Rosalind Franklin and the Discovery of the Structure of DNA

  title={Rosalind Franklin and the Discovery of the Structure of DNA},
  author={Aaron Klug},
  • A. Klug
  • Published 1 August 1968
  • History
  • Nature
In this article Dr Klug discusses Dr Franklin's contribution to the discovery of the structure of DNA in the light of accounts given by Professor Watson in his book The Double Helix and by Dr Hamilton in a recent article in Nature 

Rosalind Franklin and the double helix

Although she made essential contributions toward elucidating the structure of DNA, Rosalind Franklin is known to many only as seen through the distorting lens of James Watson’s book, The Double Helix.

Rosalind Franklin and the double helix

A draft manuscript shows how near Rosalind Franklin came to finding the correct structure of DNA.

The eternal molecule

A collection of overviews that celebrate the historical, scientific and cultural impacts of a revelatory molecular structure.

The double helix and the 'wronged heroine'

In 1962, James Watson, Francis Crick and Maurice Wilkins received the Nobel prize for the discovery of the structure of DNA. Notably absent from the podium was Rosalind Franklin, whose X-ray

The discovery of the DNA double helix.

  • A. Klug
  • History
    Journal of molecular biology
  • 2004

Franklin, Rosalind Elsie

1920–1958 English physical chemist and X-ray crystallographer who played a key role in the discovery of the three-dimensional structure of DNA. Keywords: DNA; MRC; double helix; X-ray

Model, Theory, and Evidence in the Discovery of the DNA Structure

In this paper, I discuss the discovery of the DNA structure by Francis Crick and James Watson, which has provoked a large historical literature but has yet not found entry into philosophical debates.

Helical Self-Organizations and Emerging Functions in Architectures, Biological and Synthetic Macromolecules

Helical architectures including artwork and monuments, such us the Trajan’s column from Rome, were constructed as early as in the year 113 while the assemblies and the self-organizations of biologi...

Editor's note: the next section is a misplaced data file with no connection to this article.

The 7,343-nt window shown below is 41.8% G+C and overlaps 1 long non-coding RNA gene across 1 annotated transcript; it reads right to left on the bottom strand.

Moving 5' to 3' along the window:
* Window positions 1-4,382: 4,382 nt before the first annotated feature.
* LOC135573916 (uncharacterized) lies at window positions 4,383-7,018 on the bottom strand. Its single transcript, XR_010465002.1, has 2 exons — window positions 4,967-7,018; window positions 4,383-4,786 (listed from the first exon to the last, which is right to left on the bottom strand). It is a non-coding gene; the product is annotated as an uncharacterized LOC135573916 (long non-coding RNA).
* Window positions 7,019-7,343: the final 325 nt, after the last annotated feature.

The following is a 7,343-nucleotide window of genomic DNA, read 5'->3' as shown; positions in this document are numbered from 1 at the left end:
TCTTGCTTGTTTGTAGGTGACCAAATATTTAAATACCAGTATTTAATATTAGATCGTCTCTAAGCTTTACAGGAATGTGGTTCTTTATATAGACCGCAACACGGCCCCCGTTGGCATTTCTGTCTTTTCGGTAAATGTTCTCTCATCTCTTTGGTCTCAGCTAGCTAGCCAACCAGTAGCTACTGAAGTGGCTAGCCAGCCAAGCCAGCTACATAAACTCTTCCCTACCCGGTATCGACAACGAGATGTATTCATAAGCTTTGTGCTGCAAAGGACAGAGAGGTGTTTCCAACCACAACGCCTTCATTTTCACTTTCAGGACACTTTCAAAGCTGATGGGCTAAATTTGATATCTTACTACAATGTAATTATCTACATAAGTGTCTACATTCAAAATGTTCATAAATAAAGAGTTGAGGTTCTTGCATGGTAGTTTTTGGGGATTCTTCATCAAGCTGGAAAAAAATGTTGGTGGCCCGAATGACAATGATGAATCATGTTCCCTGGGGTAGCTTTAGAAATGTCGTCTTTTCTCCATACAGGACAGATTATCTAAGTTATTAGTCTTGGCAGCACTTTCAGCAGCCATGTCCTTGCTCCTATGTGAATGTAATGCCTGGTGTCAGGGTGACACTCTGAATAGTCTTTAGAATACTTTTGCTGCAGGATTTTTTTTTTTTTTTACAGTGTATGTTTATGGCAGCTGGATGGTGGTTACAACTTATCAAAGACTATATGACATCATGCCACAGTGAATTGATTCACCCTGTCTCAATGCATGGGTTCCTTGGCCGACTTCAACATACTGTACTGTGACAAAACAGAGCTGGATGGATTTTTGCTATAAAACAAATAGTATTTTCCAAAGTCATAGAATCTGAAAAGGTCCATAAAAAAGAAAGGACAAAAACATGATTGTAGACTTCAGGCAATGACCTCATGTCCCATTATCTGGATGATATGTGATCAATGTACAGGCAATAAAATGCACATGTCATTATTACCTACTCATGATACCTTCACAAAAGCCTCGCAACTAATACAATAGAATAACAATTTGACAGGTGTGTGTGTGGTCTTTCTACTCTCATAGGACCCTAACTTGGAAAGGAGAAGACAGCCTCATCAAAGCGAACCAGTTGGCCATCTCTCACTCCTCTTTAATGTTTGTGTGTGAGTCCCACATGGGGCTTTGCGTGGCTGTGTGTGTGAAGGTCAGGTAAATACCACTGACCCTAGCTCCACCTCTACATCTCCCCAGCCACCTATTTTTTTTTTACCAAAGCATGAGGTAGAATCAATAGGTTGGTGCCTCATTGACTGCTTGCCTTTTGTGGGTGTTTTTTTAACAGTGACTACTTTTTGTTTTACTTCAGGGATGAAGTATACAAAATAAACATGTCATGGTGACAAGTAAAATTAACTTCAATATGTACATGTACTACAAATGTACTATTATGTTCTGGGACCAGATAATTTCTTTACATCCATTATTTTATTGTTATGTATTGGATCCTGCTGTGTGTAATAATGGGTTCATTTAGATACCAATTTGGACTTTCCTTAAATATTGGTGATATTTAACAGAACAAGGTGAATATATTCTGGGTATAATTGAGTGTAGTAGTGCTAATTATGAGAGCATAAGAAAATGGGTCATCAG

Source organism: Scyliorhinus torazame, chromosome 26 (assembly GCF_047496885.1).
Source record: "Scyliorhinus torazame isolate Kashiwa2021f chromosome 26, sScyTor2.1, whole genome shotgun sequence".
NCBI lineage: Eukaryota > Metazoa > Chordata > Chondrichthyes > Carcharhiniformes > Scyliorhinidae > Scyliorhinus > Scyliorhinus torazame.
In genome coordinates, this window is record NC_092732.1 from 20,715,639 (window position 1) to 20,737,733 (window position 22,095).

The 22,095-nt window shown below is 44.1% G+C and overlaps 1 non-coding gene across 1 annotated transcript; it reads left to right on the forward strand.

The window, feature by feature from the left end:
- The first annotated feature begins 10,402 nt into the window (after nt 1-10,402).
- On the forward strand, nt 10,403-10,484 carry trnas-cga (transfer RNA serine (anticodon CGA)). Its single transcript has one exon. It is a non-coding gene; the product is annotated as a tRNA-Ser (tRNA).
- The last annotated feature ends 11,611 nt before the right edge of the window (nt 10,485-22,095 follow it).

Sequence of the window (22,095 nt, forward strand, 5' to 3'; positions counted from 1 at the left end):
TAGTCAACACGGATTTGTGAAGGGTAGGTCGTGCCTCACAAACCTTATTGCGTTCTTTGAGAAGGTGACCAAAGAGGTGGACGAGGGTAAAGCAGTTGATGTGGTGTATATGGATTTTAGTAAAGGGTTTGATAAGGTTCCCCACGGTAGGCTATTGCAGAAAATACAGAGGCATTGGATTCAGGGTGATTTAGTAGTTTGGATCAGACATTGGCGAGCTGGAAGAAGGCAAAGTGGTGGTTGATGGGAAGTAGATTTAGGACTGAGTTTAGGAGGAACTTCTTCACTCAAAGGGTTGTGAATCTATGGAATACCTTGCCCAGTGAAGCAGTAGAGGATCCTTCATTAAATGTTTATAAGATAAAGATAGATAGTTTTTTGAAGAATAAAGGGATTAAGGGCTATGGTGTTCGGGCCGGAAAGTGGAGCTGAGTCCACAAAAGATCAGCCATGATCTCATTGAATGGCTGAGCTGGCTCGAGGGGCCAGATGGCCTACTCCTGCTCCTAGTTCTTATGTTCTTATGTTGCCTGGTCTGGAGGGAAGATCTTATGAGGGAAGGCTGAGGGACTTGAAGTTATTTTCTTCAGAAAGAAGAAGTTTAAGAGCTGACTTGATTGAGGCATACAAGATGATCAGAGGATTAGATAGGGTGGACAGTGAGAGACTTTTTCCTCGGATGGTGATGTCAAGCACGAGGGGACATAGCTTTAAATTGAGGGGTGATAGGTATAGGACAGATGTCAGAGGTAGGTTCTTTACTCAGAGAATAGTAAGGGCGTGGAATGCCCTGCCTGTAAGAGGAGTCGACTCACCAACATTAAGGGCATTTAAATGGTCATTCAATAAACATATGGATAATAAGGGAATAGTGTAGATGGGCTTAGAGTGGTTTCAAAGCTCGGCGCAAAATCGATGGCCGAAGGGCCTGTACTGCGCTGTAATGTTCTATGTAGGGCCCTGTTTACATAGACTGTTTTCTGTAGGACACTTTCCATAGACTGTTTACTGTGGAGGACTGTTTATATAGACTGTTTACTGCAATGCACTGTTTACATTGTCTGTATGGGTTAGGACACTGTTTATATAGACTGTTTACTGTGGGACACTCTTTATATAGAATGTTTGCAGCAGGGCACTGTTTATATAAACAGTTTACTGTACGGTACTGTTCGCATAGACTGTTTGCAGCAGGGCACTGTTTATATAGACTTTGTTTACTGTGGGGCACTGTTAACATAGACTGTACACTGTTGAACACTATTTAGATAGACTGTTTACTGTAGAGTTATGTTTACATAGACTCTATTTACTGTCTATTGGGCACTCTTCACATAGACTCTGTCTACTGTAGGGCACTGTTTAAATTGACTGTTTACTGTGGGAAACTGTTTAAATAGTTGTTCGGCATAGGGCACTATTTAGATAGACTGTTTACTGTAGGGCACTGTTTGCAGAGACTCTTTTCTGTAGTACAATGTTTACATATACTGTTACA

The complementary structure of deoxyribonucleic acid

  • F. CrickJ. Watson
  • Computer Science
    Proceedings of the Royal Society of London. Series A. Mathematical and Physical Sciences
  • 1954
This paper describes a possible structure for the paracrystalline form of the sodium salt of deoxyribonucleic acid. The structure consists of two DNA chains wound helically round a common axis, and

Molecular Structure of Nucleic Acids: A Structure for Deoxyribose Nucleic Acid

The determination in 1953 of the structure of deoxyribonucleic acid (DNA), with its two entwined helices and paired organic bases, was a tour de force in X-ray crystallography and opened the way for a deeper understanding of perhaps the most important biological process.

Molecular Structure of Nucleic Acids: Molecular Structure of Deoxypentose Nucleic Acids

The molecular structure of Deoxypentose Nucleic Acids is described in detail for the first time in a systematic fashion, revealing its role in the building blocks of DNA, RNA, and protein.

The structure of sodium thymonucleate fibres. I. The influence of water content

A qualitative survey by Franklin & Gosling of the types of X-ray diagram given by highly orientated specimens of NaDNA at different humidities is reported. The structural changes which occur in NaDNA

The Structure of Sodium Thymonucleate Fibres . II . The Cylindrically Symmetrical Patterson Function

The posi t ions a n d m a x i m u m p h o t o g r a p h i c in tens i t ies of ref lexions have been m e a s u r e d on X r a y m i c r o p h o t o g r a p h s of h igh ly c rys ta l l ine sod ium t

The infra-red spectrum and molecular configuration of sodium deoxyribonucleate

  • G. SutherlandM. Tsuboi
  • Chemistry
    Proceedings of the Royal Society of London. Series A. Mathematical and Physical Sciences
  • 1957
The infra-red spectra of oriented films of sodium deoxyribonucleate have been investigated between 700 and 4000 cm-1 using polarized radiation and under varying degrees of relative humidity. Similar

Vertical Distribution of Radium in Deep-Sea Sediments

THE surprisingly high content of radium in certain deep-sea sediments discovered nearly fifty years ago by J. Joly1 remained unexplained until 1937, when H. Pettersson2 suggested an ocean-wide